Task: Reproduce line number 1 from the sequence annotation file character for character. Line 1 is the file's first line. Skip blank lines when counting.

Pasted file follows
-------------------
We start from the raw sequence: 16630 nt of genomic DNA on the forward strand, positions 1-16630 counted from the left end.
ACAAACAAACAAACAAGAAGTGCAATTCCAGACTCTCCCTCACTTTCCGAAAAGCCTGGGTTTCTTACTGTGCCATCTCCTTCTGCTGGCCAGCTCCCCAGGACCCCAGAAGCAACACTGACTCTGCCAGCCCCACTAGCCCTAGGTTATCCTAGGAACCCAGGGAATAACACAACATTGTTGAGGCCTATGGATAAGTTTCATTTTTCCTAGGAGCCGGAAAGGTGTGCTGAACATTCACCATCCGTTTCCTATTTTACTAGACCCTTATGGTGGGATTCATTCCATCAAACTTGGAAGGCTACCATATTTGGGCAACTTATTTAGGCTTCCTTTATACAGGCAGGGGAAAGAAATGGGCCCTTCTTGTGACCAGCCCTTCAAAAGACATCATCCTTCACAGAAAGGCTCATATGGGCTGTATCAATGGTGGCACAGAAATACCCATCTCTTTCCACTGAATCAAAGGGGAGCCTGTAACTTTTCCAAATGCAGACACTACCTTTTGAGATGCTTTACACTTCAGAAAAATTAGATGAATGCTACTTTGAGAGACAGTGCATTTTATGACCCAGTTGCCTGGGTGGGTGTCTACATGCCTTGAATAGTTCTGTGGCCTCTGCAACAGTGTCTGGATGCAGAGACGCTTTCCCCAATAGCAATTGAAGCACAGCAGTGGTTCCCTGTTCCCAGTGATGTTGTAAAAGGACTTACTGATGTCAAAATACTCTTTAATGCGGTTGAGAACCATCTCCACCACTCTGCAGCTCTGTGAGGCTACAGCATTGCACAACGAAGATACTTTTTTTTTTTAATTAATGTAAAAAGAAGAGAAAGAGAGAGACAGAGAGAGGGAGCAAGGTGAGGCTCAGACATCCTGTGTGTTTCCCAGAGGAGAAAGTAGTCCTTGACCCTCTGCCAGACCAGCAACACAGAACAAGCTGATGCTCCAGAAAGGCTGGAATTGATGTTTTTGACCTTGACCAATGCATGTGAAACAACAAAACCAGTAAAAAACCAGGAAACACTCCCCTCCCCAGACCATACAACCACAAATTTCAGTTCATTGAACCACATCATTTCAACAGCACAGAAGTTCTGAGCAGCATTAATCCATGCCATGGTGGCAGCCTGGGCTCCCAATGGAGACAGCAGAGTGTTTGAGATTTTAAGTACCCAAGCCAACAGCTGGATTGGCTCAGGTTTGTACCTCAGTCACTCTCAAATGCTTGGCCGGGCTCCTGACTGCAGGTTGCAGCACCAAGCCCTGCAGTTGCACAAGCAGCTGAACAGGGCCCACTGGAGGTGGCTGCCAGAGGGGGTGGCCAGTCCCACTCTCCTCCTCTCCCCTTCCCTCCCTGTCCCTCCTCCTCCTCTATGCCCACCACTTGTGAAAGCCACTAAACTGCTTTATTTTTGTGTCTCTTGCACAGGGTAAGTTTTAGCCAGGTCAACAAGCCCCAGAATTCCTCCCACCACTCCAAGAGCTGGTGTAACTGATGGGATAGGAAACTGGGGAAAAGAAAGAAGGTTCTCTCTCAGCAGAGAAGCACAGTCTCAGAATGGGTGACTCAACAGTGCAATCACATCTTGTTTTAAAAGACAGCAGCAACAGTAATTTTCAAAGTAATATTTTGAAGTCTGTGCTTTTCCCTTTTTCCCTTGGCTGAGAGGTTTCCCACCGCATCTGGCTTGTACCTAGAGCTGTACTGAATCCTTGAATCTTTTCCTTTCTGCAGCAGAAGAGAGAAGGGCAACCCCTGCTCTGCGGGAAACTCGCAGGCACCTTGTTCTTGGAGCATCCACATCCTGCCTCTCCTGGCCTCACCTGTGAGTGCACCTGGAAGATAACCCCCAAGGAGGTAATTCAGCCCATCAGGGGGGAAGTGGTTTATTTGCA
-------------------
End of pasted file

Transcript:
We start from the raw sequence: 16630 nt of genomic DNA on the forward strand, positions 1-16630 counted from the left end.